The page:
We thank Naomi Coquillion and the staff of Minerva’s Kaleidoscope for allowing us to repost this blog.
“One afternoon I wrote some words . . . and these words were ‘I am an invisible man.’ I didn’t know quite what they meant, and I didn’t know where the idea came from, but the moment I started to abandon them I thought: ‘Well maybe I should try to discover exactly what lay behind the statement.'” – Ralph Ellison
Ralph Ellison’s 1952 novel Invisible Man won the 1953 National Book Award for Fiction, the first for an African American writer. The book, which explored a Black man’s experiences of race and identity on a journey from the South to Harlem, was Ellison’s only work published in his lifetime, but its impact was significant; Ellison was awarded the Presidential Medal of Freedom in 1969 and National Medal for the Arts in 1985. He also served as the Library’s Honorary Consultant in American Letters from 1966 to 1972.
However, Invisible Man remains on the American Library Association’s list of most challenged classic books. Banned Books Week celebrates the freedom to read, and in that spirit, for anyone reading Invisible Man, the Library has many resources to better understand Ellison and his work. The Library’s Rare Book and Special Collections Division holds Ellison’s papers and personal library. Through these materials as well as sound and video recordings in the Library’s collections, kids and teens can:
- hear Ellison’s voice as he reads excerpts of a novel in progress, recorded at the Library in 1983.
- read about his work in the 1930s with the Federal Writers Project, during which he recorded oral histories and folklore throughout the East Coast, including this story from South Carolina about “Sweet-the-monkey,” an “invisible man” who was also a trickster.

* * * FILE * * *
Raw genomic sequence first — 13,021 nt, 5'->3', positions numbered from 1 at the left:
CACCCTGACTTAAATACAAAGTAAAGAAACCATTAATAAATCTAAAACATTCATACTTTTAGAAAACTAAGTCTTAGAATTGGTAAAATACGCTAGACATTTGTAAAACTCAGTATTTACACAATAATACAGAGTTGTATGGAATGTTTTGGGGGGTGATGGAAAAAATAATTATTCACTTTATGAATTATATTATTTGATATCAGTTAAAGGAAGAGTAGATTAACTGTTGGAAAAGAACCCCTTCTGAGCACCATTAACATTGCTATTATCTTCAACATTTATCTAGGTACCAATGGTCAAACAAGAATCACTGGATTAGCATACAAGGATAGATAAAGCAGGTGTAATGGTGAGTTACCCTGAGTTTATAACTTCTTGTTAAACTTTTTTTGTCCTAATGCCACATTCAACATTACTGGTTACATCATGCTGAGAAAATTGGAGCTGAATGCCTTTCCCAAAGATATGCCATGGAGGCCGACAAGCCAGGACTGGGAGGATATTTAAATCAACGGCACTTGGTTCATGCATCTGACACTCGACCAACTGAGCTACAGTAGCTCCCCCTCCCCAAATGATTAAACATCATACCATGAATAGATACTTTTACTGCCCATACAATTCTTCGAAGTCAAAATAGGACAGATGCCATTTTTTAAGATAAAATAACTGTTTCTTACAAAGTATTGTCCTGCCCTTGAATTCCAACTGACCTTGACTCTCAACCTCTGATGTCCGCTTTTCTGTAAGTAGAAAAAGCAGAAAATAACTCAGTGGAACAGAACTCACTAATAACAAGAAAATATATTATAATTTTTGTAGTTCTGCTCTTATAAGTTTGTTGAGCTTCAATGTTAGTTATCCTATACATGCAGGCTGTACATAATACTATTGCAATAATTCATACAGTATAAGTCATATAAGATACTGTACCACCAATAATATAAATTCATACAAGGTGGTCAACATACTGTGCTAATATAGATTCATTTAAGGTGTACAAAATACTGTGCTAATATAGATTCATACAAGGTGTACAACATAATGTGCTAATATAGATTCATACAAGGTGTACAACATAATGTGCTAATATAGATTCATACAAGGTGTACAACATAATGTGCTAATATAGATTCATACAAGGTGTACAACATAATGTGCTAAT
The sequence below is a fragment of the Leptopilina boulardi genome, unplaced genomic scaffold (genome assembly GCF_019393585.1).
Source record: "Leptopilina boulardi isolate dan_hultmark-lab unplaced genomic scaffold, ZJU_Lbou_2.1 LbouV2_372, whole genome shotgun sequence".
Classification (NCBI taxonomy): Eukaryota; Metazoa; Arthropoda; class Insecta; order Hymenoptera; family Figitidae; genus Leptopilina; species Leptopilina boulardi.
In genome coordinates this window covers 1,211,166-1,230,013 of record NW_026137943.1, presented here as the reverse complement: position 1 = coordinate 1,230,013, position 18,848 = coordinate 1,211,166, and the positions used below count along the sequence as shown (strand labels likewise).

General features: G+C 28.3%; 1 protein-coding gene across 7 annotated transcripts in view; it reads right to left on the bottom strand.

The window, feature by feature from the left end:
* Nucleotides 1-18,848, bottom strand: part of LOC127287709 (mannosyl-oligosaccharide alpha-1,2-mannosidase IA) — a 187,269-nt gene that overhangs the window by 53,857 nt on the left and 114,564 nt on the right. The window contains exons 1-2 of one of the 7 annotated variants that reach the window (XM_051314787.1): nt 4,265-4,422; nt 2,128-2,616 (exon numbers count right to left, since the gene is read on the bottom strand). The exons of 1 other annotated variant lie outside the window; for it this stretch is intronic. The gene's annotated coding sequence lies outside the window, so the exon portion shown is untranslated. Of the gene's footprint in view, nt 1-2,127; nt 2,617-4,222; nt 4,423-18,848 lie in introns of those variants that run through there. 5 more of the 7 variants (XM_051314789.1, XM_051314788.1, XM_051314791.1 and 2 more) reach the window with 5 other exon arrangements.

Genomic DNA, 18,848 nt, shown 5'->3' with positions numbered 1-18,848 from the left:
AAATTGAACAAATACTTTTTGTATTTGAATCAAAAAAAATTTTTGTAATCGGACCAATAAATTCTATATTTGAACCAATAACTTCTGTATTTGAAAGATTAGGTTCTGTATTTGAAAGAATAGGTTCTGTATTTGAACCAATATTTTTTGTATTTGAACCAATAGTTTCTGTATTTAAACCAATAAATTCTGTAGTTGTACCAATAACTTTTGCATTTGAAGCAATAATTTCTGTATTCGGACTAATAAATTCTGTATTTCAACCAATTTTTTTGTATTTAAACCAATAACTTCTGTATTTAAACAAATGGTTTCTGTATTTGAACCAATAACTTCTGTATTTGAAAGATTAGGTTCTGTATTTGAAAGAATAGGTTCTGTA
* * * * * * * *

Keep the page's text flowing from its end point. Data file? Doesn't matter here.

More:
- see photos of his life from his personal collection (note: small photos and thumbnails are available here. Full access, including large scale downloadable files, are available only onsite at the Library).
- consider his writing process and craft through this later draft of the opening pages of Invisible Man. Look closely at the second paragraph. How does he represent the time of day? In the opening paragraph, what difference does the choice to say others don’t “see” the main character, rather than “recognize” him, make? How does Ellison’s choice of word affect the feel of the story and the meaning of invisibility within it?
To continue the discussion of Ellison’s work and influence, this blog post offers an examination of his unfinished work, Juneteenth, which was published posthumously and whose draft resides in the Manuscript Division and this video recording celebrates his life and influence on later writers. Or, have a conversation about what books or authors are important to your family. What books or authors make you feel seen?